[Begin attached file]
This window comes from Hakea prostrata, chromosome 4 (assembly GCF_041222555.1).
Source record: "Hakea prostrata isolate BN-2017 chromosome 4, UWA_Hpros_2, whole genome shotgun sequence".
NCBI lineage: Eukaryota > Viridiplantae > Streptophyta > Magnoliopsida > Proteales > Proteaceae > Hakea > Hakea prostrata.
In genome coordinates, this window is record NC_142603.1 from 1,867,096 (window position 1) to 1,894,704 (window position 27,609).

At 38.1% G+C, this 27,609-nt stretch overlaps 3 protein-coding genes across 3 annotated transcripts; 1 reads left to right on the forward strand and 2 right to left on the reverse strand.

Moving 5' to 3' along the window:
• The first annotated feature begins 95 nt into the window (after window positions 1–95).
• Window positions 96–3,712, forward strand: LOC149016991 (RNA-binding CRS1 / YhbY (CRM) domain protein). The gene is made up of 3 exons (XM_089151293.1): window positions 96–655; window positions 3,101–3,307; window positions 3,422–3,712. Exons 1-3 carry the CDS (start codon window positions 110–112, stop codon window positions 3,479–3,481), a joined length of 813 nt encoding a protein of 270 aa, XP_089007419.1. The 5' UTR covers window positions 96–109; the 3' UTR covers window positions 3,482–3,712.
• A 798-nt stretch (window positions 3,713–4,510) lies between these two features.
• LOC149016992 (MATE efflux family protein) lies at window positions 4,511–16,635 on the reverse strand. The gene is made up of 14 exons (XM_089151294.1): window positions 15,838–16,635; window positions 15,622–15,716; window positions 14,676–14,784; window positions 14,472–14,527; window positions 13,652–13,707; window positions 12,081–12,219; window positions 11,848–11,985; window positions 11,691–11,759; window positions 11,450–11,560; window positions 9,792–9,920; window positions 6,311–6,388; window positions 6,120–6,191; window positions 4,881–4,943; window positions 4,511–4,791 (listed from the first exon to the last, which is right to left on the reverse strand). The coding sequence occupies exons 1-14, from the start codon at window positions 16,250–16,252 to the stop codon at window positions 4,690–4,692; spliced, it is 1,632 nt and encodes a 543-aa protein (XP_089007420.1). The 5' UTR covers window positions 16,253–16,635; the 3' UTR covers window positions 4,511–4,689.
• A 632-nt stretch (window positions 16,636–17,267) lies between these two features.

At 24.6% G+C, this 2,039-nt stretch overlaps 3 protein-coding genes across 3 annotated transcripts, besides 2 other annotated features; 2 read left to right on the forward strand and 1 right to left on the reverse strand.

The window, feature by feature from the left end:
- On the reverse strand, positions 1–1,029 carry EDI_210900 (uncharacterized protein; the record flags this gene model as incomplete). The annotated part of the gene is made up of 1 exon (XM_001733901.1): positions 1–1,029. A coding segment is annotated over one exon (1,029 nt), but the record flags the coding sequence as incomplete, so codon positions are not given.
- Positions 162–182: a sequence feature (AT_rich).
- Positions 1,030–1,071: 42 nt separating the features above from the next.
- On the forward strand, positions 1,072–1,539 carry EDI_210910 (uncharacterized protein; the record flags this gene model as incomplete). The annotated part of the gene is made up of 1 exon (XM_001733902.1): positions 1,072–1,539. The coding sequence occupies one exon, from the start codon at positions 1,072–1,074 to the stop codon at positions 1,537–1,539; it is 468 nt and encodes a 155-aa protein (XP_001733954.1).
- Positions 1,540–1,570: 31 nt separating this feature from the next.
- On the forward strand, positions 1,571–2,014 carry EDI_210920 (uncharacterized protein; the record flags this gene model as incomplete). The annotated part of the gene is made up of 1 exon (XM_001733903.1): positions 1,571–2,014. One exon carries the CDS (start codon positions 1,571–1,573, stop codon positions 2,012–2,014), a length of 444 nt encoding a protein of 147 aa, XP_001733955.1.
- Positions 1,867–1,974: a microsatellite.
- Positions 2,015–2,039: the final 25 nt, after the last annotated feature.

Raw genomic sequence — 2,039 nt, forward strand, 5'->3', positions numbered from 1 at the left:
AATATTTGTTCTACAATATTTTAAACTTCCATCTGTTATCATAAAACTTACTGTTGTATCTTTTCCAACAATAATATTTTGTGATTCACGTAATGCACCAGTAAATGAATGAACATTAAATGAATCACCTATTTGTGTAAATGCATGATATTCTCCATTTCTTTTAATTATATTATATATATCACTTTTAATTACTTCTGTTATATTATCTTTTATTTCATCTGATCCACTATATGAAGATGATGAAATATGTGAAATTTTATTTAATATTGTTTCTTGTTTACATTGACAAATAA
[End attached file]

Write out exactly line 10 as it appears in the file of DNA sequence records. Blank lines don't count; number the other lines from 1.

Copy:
• LOC149016992 (MATE efflux family protein) lies at window positions 4,511–16,635 on the reverse strand. The gene is made up of 14 exons (XM_089151294.1): window positions 15,838–16,635; window positions 15,622–15,716; window positions 14,676–14,784; window positions 14,472–14,527; window positions 13,652–13,707; window positions 12,081–12,219; window positions 11,848–11,985; window positions 11,691–11,759; window positions 11,450–11,560; window positions 9,792–9,920; window positions 6,311–6,388; window positions 6,120–6,191; window positions 4,881–4,943; window positions 4,511–4,791 (listed from the first exon to the last, which is right to left on the reverse strand). The coding sequence occupies exons 1-14, from the start codon at window positions 16,250–16,252 to the stop codon at window positions 4,690–4,692; spliced, it is 1,632 nt and encodes a 543-aa protein (XP_089007420.1). The 5' UTR covers window positions 16,253–16,635; the 3' UTR covers window positions 4,511–4,689.